Birth control accessibility grows

Free and more accessible contraceptives will fundamentally benefit women.

Delaney Daly

Logic should tell us that with access to free birth control, teenage girls and women are much less likely to have unplanned pregnancies.

This may seem obvious. Despite that, of the 6 million pregnancies every year, more than half are unplanned. This is a significantly higher rate of unplanned pregnancies than in any other developed countries. Furthermore, about 50 percent of these pregnancies happen because women were not taking birth control, the other 50 percent occurred when women had taken birth control in an ineffective or inconsistent way.

Researchers at Washington University School of Medicine started the Contraceptive Choice Project. More than 9,000 women ages 14-45 with potential risk of unplanned pregnancies or who had previous unplanned pregnancies were part of the 5-year study. A majority of the participants came from low-income backgrounds and/or were uninsured.

Women were advised by researchers about the properties, risks and benefits of different contraceptive forms and were then able to choose their preferred method of birth control. With the price factor as inconsequential, women mostly chose a long-acting reversible contraceptive such as IUDs, shots or implants. LARCs prove to be the longest and most effective forms of birth control; much more effective than the “pill,” which is still the most prevalent form of birth control in America.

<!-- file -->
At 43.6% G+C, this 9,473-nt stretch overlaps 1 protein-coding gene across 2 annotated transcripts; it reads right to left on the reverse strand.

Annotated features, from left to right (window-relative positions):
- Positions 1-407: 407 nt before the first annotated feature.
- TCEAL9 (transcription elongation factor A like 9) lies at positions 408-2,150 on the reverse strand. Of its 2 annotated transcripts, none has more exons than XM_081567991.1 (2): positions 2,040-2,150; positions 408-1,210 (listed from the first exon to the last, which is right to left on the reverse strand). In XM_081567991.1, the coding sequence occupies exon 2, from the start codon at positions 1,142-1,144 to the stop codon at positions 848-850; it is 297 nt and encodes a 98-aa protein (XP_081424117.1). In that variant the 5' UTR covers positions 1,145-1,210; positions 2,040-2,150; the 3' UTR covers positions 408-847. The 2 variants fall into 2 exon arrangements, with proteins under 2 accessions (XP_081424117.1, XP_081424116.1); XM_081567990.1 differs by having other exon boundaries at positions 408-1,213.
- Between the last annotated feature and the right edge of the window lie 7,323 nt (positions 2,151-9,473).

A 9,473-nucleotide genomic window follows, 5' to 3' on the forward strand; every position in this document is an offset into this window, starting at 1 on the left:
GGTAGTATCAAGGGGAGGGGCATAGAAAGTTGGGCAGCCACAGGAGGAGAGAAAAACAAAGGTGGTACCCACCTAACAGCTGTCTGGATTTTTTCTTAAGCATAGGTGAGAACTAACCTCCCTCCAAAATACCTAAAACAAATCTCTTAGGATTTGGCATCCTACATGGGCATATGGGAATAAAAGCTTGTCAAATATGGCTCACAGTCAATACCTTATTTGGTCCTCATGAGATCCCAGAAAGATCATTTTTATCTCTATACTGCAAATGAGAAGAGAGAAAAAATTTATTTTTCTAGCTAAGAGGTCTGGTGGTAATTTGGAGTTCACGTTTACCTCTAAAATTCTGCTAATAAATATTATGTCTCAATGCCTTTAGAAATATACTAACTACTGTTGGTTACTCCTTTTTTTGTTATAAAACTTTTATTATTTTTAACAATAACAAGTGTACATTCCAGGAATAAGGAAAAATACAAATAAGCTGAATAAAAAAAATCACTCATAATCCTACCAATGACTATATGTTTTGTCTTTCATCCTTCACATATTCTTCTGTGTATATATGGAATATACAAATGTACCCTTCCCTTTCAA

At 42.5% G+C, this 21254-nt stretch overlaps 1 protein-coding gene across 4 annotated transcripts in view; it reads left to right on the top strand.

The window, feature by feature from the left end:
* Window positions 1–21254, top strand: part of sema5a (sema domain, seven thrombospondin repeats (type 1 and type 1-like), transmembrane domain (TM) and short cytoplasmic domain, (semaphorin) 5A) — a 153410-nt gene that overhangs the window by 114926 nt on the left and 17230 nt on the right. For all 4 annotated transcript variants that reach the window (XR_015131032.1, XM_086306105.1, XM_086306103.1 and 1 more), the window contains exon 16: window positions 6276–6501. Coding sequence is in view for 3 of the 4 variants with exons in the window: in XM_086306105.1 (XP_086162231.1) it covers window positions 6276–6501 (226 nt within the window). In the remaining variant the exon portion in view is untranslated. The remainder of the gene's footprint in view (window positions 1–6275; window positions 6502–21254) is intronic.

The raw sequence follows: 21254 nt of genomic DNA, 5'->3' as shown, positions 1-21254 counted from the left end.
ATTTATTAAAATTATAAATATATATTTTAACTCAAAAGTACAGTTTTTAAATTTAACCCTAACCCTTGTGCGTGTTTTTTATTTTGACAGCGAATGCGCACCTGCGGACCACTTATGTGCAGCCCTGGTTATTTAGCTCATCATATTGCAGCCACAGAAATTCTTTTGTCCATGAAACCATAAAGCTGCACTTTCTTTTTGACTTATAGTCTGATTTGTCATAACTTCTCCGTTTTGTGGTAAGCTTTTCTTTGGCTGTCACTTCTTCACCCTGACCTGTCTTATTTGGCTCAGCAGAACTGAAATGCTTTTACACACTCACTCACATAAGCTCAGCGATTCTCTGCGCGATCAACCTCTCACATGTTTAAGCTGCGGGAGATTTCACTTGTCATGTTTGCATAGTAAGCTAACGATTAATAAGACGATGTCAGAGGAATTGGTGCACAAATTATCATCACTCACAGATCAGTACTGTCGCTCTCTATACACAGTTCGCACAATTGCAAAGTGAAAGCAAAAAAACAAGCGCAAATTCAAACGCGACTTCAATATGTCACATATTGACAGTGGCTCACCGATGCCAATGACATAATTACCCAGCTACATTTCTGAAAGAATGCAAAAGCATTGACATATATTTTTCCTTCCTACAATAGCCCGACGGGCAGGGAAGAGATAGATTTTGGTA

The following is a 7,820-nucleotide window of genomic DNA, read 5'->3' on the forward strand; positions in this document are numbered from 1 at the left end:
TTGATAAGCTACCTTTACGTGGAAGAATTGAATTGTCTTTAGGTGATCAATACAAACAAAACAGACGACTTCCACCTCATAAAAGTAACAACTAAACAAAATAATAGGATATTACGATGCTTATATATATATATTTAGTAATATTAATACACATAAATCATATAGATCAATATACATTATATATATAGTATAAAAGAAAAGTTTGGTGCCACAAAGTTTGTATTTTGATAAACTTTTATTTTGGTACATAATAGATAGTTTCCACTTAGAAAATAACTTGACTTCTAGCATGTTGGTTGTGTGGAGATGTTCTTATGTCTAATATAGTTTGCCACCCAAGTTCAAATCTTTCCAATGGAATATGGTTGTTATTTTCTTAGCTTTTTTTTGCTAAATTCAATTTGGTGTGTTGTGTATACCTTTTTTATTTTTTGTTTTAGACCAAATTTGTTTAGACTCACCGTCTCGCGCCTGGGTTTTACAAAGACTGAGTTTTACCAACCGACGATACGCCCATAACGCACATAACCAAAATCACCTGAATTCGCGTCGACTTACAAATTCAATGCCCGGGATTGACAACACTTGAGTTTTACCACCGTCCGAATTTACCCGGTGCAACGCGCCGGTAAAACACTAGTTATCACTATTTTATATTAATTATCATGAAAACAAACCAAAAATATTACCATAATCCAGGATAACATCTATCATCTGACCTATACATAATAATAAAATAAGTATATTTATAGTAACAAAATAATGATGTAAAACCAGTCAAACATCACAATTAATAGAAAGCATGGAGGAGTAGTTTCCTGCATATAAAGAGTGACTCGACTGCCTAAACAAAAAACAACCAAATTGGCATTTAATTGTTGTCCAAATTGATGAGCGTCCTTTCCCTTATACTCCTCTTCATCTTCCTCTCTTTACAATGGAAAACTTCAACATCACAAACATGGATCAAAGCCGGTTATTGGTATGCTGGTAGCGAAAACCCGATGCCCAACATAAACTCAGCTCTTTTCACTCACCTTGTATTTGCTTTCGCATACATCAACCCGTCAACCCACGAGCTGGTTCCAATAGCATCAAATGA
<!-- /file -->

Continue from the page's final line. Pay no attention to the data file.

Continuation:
The results of the study show that abortion rates among these women were extremely low — a drop of about 65 percent from the national average. This is most directly affected by the lowered birth rate, particularly among teenagers 14-19. Compared to the national rate of 34.3 per 1,000 girls who give birth, study participants had a birth rate of about six per 1,000 girls.

This study strongly suggests that with the availability of effective birth control, women will have a substantial decrease in unplanned pregnancies. This especially affected teenagers and women who do not have their own means for buying birth control. The national abortion rate is projected to drop, and the implement of long-acting birth control could prevent up to 40-70 percent of abortions performed every year.

Right now, LARCs are significantly more expensive than the pill if they are being offered at an uninsured rate. Before President Barack Obama’s health care plan goes into effect, women may have access to this type of birth control without co-pays. Obamacare now has made it a requirement that FDA-approved contraceptives be accessible at no cost to women enrolled in most workplace insurance plans. By Jan. 1, 2013 the majority of these plans will be in effect.       Among the different varieties of birth control, only about 5 percent of women are using a LARC, another disparity between the U.S. and other developed countries. This is primarily due to the inability to afford such contraception. Right now, about a third of women in the U.S. on birth control are either not using their preferred birth control method or are using it less consistently because of the difficulty in affording it.

This legislation has sparked some outcry from opponents of accessible birth control, mainly religious pundits. However, the stark facts regarding birth control are becoming national issues. The obtainability and distribution of free birth control will help in deterring unplanned pregnancies, thus lowering abortion rates. Those who are mostly likely to have unplanned pregnancies are also those who can most distinctly benefit from such a program. The advent of free birth control could propel us into the right direction, perhaps eventually to a place where debate on abortion is no longer needed.